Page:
The West Coast Trail

Rona was rescued from one of the world’s ten toughest trails, the West Coast Trail, which is situated on the west coast of Vancouver Island. Here you can encounter black bears, cougars and have to cross three Indian reservations. It is also known as the Shipwreck Trail.

June 30th 2001 – this was exactly one year since I had said goodbye to my job at St Peter’s College, Oxford to prepare to set sail that September in the BT Global Challenge Round the World Yacht Race (the world’s toughest yacht race). Now, a year later, having completed the race, I was back in the UK but not for long.

On July 4th I flew to Winnipeg to join with Cathy Sullivan and her sister, Wendy. Cathy had taken part in the Yacht Race from Boston to Buenos Aires and taken to heart Sir Chay Blyth’s words that ‘you need to have something to come home to’. Two weeks later as I sat at Camper’s Bay, on Vancouver Island waiting to be evacuated out by the Wardens I wondered whether this had really been what I needed!

The plan was to walk the West Coast Trail from Bamfield to Port Renfrew on the Pacific coast of Vancouver Island. There were bears at the northern end, cougars at the southern end and three Indian Reservations to cross in the middle. One of the party had dropped out so the three of us remaining had to carry 50lb packs on our backs.

The trail starts at sea level and for 17km is easy walking with the occasional tree-trunk to cross. On the first night, we camp at Darling Creek, but as we arrive other trekkers are blowing whistles – a sign that a bear is near.

The trail is stunning, running along cliff tops covered in bogs and remnants of one of the Earth’s greatest temperate rainforests, then plunging down to the shore with its shelving, coves, bays, waterfalls, rivers and creeks. There are steep slippery slopes to  negotiate, and – in places for those that can’t be negotiated any other way, a series of endless ladders, some as high as a 25-30 storey building.

The trail takes you along the very edge of cliffs with a steep drop to the rocks, you clamber over tree roots or climb down through them 8-12 ft to the trail below. It is rugged and arduous. 10km can take 10 hours. Fallen trees abound, covered in moss and lichen. A trunk may only be twelve inches wide, but it is often the only way to manoeuvre precariously across a creek ten feet below. And, if it is green, it is slippery…

Boardwalk designed to protect the bog, rotting in the damp conditions, allows only one person to cross at a time. The trail is hazardous. Manual cable cars are the only way to cross deep, fast flowing rivers – the only ferry is on the Nitinat River where you can eat freshly cooked crab served on a paper plate with a cold soft drink. Heaven in the wilderness!

It is steep, it is physically demanding – and despite no rain for three weeks, the trail has numerous mud holes. An error of judgement as to where a tree root or rock is and you are knee-deep in mud. It is crucial to carry enough water to enable you to get to the next source sometimes 17km away. It all has to be treated.

Every morning the sea mist rolls in but usually the sun breaks through making it a magical trek through the forest. If overcast, the sun would appear to ease aching muscles as we made camp. At the end of the day to paddle barefoot in the sea was a welcome relief! Whether resting overnight at Tsusiat Falls or amongst the driftwood at Walbran Creek there are other trekkers to socialize with, or you can relax undisturbed.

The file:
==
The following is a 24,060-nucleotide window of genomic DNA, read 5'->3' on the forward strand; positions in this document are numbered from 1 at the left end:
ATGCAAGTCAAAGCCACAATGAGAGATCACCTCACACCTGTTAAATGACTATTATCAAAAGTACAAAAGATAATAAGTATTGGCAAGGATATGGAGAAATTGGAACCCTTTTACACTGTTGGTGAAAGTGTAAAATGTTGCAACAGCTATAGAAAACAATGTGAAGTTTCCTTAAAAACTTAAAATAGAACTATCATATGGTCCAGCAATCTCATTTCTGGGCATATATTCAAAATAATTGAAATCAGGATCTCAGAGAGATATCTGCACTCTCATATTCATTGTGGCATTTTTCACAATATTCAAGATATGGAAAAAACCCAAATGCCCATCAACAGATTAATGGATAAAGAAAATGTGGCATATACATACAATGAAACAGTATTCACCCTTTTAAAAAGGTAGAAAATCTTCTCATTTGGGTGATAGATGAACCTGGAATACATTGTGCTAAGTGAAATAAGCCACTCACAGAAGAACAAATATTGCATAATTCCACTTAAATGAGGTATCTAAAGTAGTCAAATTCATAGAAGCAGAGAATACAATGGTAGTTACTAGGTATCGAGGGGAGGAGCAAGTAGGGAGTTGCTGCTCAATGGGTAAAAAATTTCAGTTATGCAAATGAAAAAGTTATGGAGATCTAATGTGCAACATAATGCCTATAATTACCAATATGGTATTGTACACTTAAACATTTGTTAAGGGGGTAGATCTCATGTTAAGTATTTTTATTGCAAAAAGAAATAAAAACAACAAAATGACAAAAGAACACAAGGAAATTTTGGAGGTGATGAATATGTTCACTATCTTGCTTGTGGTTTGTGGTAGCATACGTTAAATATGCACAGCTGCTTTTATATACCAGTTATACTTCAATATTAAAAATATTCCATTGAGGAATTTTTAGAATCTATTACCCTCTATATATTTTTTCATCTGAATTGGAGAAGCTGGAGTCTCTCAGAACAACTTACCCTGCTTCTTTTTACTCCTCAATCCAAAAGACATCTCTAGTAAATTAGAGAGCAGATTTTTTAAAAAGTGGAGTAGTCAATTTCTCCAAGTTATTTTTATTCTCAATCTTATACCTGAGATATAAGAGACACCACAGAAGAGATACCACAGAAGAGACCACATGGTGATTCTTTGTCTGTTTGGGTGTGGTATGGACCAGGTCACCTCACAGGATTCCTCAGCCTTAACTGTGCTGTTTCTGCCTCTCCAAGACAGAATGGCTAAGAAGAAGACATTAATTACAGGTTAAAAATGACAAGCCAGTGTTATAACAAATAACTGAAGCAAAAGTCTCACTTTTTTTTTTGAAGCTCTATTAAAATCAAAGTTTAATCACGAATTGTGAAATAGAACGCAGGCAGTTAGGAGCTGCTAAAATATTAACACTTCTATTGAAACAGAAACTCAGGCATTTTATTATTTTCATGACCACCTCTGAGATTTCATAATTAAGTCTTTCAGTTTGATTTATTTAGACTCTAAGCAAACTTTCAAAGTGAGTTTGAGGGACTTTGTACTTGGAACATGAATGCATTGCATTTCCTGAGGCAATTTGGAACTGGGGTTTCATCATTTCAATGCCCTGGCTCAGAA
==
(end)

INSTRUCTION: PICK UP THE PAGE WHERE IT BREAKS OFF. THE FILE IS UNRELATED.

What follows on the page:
As well as the bears there are Californian Gray whales, bald eagles, sea-lions, seals, sea otters and deer in this isolated area. Sometimes there is a choice between forest or beach although transversing the latter can be deceptively hard. On the shelving it becomes easier to walk, although often treacherous. Surge channels are to be avoided at all costs.

This is called the graveyard of the Pacific; the trail was made to help the shipwrecked get to safety and remains of wrecks are still visible along the shore. The trail is open to 52 people a day from May to October but it is unquestionably dangerous, even today people die. About 250 people are evacuated from the trail each year.

After 62km, with only 15km to go I was one! For the previous 15km every step sent a sharp pain through the back of my right knee. To continue would do irreparable damage. Construction workers at the campsite contacted the Wardens who were alerted about my plight and promised help as soon as possible.

The next day as I waited alone for rescue, I was disconcerted to hear growling coming from the bushes nearby, but with no weapon or other means of defence, I have no option but to ignore it and hope ‘it’ goes away. After what seems an eternity, the Wardens arrive by boat and question me on the injury before they agree to take me with them; they only deal with serious injuries – this is no way out for those who have simply ‘had enough’.

As we head towards the trail end, they ensure anyone they see on the coast is alright. As if to compensate me for my ‘early bath’ from the expedition, as we near the mouth of the Gordon River  there is a pod of Orca in a feeding frenzy. We watch in awe – the Wardens take research photographs and I take mine.

The following lunchtime I collect the rest of my team who have just made it to the end of the trail. Cheerfully they tell me of a further danger which they had managed to avoid in their final leg from Camper’s Bay to the trail end. However, they had seen a fresh print…. The growling I had heard nearby whilst waiting to be rescued had been a cougar!